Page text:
However, it wasn’t always so. For much of the 19th century, souvenirs were linked with events – with commemoration – rather than with anything approaching tourism. Newspapers of the 19th and early 20th century are filled with accounts of souvenir hunters, waiting eagerly at bridge openings to snag some of the ribbon, or casing the venue of a royal or dignitary’s visit to find a keepsake (New Zealand Herald 29/4/1910: 4; Te Puke Times 11/06/1920: 2). There are occasional descriptions of people returning from elsewhere with souvenirs, but they are almost always gifts, not purchases or acquisitions (Bruce Herald 3/6/1868: 4). A memorable exception to this is the party of townsmen who returned to Oamaru with a couple of boulders from Moeraki (or the ‘Devil’s Foundry’, as they referred to it; North Otago Times 17/8/1865:2).

Consequently, the fact that our cups, especially the ‘Present from Timaru’, appear to have been made to be souvenirs of travel is one that raises some interesting questions about the emergence of a souvenir culture and the greater framework of tourism, or travel for leisure, in New Zealand. Especially as it is such a key part of our national identity in the present day.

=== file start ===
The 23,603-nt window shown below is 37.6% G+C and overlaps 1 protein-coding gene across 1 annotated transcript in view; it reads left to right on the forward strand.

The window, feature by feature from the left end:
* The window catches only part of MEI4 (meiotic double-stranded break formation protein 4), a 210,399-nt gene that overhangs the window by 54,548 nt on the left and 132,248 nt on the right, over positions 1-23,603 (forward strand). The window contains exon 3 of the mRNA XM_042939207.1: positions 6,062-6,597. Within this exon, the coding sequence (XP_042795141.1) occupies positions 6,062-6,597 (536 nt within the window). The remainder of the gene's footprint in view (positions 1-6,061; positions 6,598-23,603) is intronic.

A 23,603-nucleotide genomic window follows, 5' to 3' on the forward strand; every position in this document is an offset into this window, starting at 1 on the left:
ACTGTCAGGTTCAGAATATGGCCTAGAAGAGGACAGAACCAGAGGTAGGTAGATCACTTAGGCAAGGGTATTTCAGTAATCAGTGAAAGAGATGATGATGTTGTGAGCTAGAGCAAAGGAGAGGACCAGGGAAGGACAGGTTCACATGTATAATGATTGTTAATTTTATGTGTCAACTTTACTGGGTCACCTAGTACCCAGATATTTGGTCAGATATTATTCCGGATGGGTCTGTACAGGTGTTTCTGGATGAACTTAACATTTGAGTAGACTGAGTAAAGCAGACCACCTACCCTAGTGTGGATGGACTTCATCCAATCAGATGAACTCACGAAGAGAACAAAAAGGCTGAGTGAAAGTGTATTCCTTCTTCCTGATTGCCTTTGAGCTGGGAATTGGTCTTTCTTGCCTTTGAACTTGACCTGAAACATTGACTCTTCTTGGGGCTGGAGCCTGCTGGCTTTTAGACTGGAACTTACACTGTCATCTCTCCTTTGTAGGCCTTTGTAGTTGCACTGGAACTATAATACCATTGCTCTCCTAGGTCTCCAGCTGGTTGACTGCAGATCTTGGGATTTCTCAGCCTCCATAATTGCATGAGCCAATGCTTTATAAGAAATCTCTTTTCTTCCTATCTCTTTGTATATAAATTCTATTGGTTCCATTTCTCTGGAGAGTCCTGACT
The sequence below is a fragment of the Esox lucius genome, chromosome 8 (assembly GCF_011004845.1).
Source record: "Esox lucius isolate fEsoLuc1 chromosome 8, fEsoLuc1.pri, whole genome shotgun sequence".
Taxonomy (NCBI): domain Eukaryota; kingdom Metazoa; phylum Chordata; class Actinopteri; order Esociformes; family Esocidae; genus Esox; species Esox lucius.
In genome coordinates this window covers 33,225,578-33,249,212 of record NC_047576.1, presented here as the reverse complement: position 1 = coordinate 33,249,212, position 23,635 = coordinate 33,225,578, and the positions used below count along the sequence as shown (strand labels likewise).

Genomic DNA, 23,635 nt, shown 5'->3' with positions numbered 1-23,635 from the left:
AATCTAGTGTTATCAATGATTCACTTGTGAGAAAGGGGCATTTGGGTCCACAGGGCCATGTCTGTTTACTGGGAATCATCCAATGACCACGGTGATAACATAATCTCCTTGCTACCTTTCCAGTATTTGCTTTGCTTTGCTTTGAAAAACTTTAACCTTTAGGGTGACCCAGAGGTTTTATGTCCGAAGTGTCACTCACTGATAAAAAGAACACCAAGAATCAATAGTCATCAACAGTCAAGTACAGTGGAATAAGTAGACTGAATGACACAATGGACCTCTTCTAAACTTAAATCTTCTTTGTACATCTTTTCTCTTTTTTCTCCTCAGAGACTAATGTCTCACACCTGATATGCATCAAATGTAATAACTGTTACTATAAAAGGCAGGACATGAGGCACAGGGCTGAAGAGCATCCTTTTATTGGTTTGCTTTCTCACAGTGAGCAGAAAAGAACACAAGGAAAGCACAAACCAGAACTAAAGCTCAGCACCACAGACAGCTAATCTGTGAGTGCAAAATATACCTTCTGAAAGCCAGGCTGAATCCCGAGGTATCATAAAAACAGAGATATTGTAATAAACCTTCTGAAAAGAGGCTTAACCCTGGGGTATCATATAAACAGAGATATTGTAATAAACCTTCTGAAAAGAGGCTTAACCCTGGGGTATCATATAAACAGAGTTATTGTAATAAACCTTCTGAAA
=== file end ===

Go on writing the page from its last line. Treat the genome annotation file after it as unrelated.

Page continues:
As we have mentioned many, many times here on the blog, the 19th century was a period of increasing global exploration and travel. The European settlement of New Zealand is itself evidence of that, but that long distance colonisation was accompanied and followed by increasingly regular travel between and within the northern and southern hemispheres. Much of this travel was commercial in nature, centred around international trade, politics, personal health and, to a degree, professional advances. Yet, tourism – travel for leisure – in the sense that we think of it today remained very much the province of the elite, who could afford both the time and the expense (McClure 2004: 79-80).

It wasn’t really under the late 19th (1880s onwards) and early 20th century that traveling for the sake of travel, the notion of going to see a place rather than visit a person, took off. In New Zealand, much of that very early ‘tourism’ seems to have been associated with the natural appeals of the country (much as it is today). The 1880s saw increasing numbers of mountaineers and tourists in and around Mt Cook, for example, leading to the construction of the Hermitage in 1884. Similarly, the Pink and White Terraces saw numerous tourist visits prior to their destruction in 1886, one of our first (and, perhaps, greatest) examples of a natural tourist attraction (McClure 2004: 79-80).